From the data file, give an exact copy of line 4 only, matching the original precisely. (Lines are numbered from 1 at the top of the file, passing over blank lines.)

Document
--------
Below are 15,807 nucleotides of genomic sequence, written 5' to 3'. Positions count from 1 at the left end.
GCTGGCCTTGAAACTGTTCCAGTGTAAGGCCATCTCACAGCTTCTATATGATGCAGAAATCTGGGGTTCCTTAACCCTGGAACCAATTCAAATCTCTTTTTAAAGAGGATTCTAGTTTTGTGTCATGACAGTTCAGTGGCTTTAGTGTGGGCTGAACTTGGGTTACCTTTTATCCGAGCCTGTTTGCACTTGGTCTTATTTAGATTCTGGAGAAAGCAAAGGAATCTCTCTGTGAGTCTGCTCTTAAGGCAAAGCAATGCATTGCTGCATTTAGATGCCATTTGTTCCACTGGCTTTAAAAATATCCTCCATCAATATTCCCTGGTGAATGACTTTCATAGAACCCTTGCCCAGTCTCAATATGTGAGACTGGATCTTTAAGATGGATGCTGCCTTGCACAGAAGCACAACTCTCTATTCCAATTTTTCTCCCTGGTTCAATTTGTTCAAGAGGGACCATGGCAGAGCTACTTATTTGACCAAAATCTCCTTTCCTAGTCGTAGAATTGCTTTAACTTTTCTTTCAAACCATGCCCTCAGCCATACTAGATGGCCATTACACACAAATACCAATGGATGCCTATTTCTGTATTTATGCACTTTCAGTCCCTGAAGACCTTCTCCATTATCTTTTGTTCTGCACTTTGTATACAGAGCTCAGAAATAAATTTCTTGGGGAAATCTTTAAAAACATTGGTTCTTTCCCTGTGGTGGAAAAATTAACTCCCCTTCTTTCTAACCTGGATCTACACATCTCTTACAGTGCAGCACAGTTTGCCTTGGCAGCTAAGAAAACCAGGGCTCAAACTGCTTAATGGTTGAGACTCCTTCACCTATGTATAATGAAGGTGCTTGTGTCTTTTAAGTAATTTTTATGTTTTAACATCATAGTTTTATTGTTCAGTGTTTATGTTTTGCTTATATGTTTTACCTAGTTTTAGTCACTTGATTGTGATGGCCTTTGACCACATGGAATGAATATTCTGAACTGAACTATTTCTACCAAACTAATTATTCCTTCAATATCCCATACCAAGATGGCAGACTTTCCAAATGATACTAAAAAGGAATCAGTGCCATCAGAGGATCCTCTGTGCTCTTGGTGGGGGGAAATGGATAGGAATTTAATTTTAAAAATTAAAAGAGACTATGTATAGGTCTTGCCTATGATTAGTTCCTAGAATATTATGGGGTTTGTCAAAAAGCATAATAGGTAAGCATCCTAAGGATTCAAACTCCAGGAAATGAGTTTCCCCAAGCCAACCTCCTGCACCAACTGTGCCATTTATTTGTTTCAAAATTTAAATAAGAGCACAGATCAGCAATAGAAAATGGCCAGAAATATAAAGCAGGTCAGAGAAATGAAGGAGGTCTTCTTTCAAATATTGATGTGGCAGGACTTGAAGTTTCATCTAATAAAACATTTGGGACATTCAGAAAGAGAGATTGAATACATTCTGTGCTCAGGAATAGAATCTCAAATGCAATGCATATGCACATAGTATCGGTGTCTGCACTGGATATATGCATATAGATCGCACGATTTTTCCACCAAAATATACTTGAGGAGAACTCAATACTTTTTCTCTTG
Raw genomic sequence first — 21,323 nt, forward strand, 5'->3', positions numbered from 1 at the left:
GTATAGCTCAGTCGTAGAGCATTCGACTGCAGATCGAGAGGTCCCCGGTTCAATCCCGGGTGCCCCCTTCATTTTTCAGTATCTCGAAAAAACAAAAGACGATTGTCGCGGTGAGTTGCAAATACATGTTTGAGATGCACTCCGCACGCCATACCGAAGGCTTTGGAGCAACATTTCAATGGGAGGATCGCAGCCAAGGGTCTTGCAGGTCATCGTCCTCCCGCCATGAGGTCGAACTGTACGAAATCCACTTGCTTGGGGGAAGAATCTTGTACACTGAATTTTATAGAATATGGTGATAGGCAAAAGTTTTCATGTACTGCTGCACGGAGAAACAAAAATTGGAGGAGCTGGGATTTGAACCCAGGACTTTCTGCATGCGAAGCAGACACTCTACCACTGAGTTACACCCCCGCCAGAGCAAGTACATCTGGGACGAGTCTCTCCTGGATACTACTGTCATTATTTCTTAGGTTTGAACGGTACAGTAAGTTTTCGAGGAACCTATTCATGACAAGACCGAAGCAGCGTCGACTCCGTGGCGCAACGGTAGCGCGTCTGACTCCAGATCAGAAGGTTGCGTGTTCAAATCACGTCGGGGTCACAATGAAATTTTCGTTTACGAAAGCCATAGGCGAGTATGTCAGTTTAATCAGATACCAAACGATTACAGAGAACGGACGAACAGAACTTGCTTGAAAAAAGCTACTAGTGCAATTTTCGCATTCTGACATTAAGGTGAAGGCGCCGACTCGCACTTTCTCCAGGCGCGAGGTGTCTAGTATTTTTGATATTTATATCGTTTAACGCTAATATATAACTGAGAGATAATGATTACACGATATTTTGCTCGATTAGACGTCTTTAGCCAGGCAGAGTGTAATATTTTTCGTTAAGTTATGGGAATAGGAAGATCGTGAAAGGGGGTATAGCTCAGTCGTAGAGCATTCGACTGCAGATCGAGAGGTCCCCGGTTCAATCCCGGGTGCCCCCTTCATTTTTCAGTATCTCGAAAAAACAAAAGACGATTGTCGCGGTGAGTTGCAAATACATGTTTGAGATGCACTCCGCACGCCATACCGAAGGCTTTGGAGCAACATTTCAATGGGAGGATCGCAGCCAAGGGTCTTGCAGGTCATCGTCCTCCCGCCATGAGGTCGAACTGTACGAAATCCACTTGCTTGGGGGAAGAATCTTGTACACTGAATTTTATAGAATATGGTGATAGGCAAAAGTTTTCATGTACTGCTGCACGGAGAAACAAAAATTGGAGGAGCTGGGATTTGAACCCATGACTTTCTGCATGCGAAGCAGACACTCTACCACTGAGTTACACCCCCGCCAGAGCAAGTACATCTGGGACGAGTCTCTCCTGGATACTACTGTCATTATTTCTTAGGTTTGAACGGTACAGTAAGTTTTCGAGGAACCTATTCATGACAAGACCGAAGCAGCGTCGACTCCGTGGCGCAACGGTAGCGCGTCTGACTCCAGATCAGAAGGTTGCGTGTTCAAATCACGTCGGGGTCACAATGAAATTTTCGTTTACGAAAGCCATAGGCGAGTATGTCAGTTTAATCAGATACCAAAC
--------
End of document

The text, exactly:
GTATAGCTCAGTCGTAGAGCATTCGACTGCAGATCGAGAGGTCCCCGGTTCAATCCCGGGTGCCCCCTTCATTTTTCAGTATCTCGAAAAAACAAAAGACGATTGTCGCGGTGAGTTGCAAATACATGTTTGAGATGCACTCCGCACGCCATACCGAAGGCTTTGGAGCAACATTTCAATGGGAGGATCGCAGCCAAGGGTCTTGCAGGTCATCGTCCTCCCGCCATGAGGTCGAACTGTACGAAATCCACTTGCTTGGGGGAAGAATCTTGTACACTGAATTTTATAGAATATGGTGATAGGCAAAAGTTTTCATGTACTGCTGCACGGAGAAACAAAAATTGGAGGAGCTGGGATTTGAACCCAGGACTTTCTGCATGCGAAGCAGACACTCTACCACTGAGTTACACCCCCGCCAGAGCAAGTACATCTGGGACGAGTCTCTCCTGGATACTACTGTCATTATTTCTTAGGTTTGAACGGTACAGTAAGTTTTCGAGGAACCTATTCATGACAAGACCGAAGCAGCGTCGACTCCGTGGCGCAACGGTAGCGCGTCTGACTCCAGATCAGAAGGTTGCGTGTTCAAATCACGTCGGGGTCACAATGAAATTTTCGTTTACGAAAGCCATAGGCGAGTATGTCAGTTTAATCAGATACCAAACGATTACAGAGAACGGACGAACAGAACTTGCTTGAAAAAAGCTACTAGTGCAATTTTCGCATTCTGACATTAAGGTGAAGGCGCCGACTCGCACTTTCTCCAGGCGCGAGGTGTCTAGTATTTTTGATATTTATATCGTTTAACGCTAATATATAACTGAGAGATAATGATTACACGATATTTTGCTCGATTAGACGTCTTTAGCCAGGCAGAGTGTAATATTTTTCGTTAAGTTATGGGAATAGGAAGATCGTGAAAGGGGGTATAGCTCAGTCGTAGAGCATTCGACTGCAGATCGAGAGGTCCCCGGTTCAATCCCGGGTGCCCCCTTCATTTTTCAGTATCTCGAAAAAACAAAAGACGATTGTCGCGGTGAGTTGCAAATACATGTTTGAGATGCACTCCGCACGCCATACCGAAGGCTTTGGAGCAACATTTCAATGGGAGGATCGCAGCCAAGGGTCTTGCAGGTCATCGTCCTCCCGCCATGAGGTCGAACTGTACGAAATCCACTTGCTTGGGGGAAGAATCTTGTACACTGAATTTTATAGAATATGGTGATAGGCAAAAGTTTTCATGTACTGCTGCACGGAGAAACAAAAATTGGAGGAGCTGGGATTTGAACCCATGACTTTCTGCATGCGAAGCAGACACTCTACCACTGAGTTACACCCCCGCCAGAGCAAGTACATCTGGGACGAGTCTCTCCTGGATACTACTGTCATTATTTCTTAGGTTTGAACGGTACAGTAAGTTTTCGAGGAACCTATTCATGACAAGACCGAAGCAGCGTCGACTCCGTGGCGCAACGGTAGCGCGTCTGACTCCAGATCAGAAGGTTGCGTGTTCAAATCACGTCGGGGTCACAATGAAATTTTCGTTTACGAAAGCCATAGGCGAGTATGTCAGTTTAATCAGATACCAAAC